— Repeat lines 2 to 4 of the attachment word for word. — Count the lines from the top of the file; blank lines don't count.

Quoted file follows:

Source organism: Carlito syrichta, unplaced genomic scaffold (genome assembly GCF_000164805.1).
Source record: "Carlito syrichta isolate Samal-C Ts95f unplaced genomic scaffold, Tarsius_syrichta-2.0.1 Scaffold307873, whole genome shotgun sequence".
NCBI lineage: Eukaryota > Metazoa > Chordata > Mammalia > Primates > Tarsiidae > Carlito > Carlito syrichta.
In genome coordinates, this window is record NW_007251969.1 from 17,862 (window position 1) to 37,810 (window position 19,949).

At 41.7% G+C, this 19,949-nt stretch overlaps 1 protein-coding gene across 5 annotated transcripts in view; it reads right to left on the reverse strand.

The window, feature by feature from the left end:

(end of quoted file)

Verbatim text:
Source record: "Carlito syrichta isolate Samal-C Ts95f unplaced genomic scaffold, Tarsius_syrichta-2.0.1 Scaffold307873, whole genome shotgun sequence".
NCBI lineage: Eukaryota > Metazoa > Chordata > Mammalia > Primates > Tarsiidae > Carlito > Carlito syrichta.
In genome coordinates, this window is record NW_007251969.1 from 17,862 (window position 1) to 37,810 (window position 19,949).